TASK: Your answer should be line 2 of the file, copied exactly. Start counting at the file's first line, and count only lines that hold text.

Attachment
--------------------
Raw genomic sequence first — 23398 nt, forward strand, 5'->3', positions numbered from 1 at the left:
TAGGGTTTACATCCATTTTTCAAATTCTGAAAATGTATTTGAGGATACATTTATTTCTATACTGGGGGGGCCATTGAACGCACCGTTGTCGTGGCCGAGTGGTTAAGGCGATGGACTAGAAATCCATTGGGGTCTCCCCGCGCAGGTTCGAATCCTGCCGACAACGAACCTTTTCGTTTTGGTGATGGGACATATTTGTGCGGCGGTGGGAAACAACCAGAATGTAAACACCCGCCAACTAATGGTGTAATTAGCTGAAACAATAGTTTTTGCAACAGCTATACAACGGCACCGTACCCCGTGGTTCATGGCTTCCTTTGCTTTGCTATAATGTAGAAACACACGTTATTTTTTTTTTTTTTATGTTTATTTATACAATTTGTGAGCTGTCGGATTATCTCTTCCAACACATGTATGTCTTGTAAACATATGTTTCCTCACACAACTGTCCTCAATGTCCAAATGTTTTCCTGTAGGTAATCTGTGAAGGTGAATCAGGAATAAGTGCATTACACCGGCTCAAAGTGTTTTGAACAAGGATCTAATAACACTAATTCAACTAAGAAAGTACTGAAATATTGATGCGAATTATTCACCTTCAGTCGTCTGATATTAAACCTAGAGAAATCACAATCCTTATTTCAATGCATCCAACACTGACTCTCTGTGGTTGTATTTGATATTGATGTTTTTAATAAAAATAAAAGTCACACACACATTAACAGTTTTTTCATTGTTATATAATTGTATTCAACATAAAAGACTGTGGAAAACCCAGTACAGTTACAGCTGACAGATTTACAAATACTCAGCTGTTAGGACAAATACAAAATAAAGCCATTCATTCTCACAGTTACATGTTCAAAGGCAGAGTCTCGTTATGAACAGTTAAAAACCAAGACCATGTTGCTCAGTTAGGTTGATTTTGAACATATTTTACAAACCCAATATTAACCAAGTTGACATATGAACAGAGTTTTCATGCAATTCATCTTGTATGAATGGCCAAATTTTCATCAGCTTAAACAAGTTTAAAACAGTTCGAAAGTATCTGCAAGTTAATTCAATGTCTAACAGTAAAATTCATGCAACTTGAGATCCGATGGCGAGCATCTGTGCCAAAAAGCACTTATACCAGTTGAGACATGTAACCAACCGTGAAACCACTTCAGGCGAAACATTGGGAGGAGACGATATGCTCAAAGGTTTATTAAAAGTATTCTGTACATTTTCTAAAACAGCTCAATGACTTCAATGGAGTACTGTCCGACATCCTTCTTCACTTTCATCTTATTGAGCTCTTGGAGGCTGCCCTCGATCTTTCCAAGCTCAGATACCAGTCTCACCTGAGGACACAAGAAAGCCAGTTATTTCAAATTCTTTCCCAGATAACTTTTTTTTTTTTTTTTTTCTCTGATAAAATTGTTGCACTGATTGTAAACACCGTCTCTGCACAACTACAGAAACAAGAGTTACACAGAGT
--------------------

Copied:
TAGGGTTTACATCCATTTTTCAAATTCTGAAAATGTATTTGAGGATACATTTATTTCTATACTGGGGGGGCCATTGAACGCACCGTTGTCGTGGCCGAGTGGTTAAGGCGATGGACTAGAAATCCATTGGGGTCTCCCCGCGCAGGTTCGAATCCTGCCGACAACGAACCTTTTCGTTTTGGTGATGGGACATATTTGTGCGGCGGTGGGAAACAACCAGAATGTAAACACCCGCCAACTAATGGTGTAATTAGCTGAAACAATAGTTTTTGCAACAGCTATACAACGGCACCGTACCCCGTGGTTCATGGCTTCCTTTGCTTTGCTATAATGTAGAAACACACGTTATTTTTTTTTTTTTTATGTTTATTTATACAATTTGTGAGCTGTCGGATTATCTCTTCCAACACATGTATGTCTTGTAAACATATGTTTCCTCACACAACTGTCCTCAATGTCCAAATGTTTTCCTGTAGGTAATCTGTGAAGGTGAATCAGGAATAAGTGCATTACACCGGCTCAAAGTGTTTTGAACAAGGATCTAATAACACTAATTCAACTAAGAAAGTACTGAAATATTGATGCGAATTATTCACCTTCAGTCGTCTGATATTAAACCTAGAGAAATCACAATCCTTATTTCAATGCATCCAACACTGACTCTCTGTGGTTGTATTTGATATTGATGTTTTTAATAAAAATAAAAGTCACACACACATTAACAGTTTTTTCATTGTTATATAATTGTATTCAACATAAAAGACTGTGGAAAACCCAGTACAGTTACAGCTGACAGATTTACAAATACTCAGCTGTTAGGACAAATACAAAATAAAGCCATTCATTCTCACAGTTACATGTTCAAAGGCAGAGTCTCGTTATGAACAGTTAAAAACCAAGACCATGTTGCTCAGTTAGGTTGATTTTGAACATATTTTACAAACCCAATATTAACCAAGTTGACATATGAACAGAGTTTTCATGCAATTCATCTTGTATGAATGGCCAAATTTTCATCAGCTTAAACAAGTTTAAAACAGTTCGAAAGTATCTGCAAGTTAATTCAATGTCTAACAGTAAAATTCATGCAACTTGAGATCCGATGGCGAGCATCTGTGCCAAAAAGCACTTATACCAGTTGAGACATGTAACCAACCGTGAAACCACTTCAGGCGAAACATTGGGAGGAGACGATATGCTCAAAGGTTTATTAAAAGTATTCTGTACATTTTCTAAAACAGCTCAATGACTTCAATGGAGTACTGTCCGACATCCTTCTTCACTTTCATCTTATTGAGCTCTTGGAGGCTGCCCTCGATCTTTCCAAGCTCAGATACCAGTCTCACCTGAGGACACAAGAAAGCCAGTTATTTCAAATTCTTTCCCAGATAACTTTTTTTTTTTTTTTTTTCTCTGATAAAATTGTTGCACTGATTGTAAACACCGTCTCTGCACAACTACAGAAACAAGAGTTACACAGAGT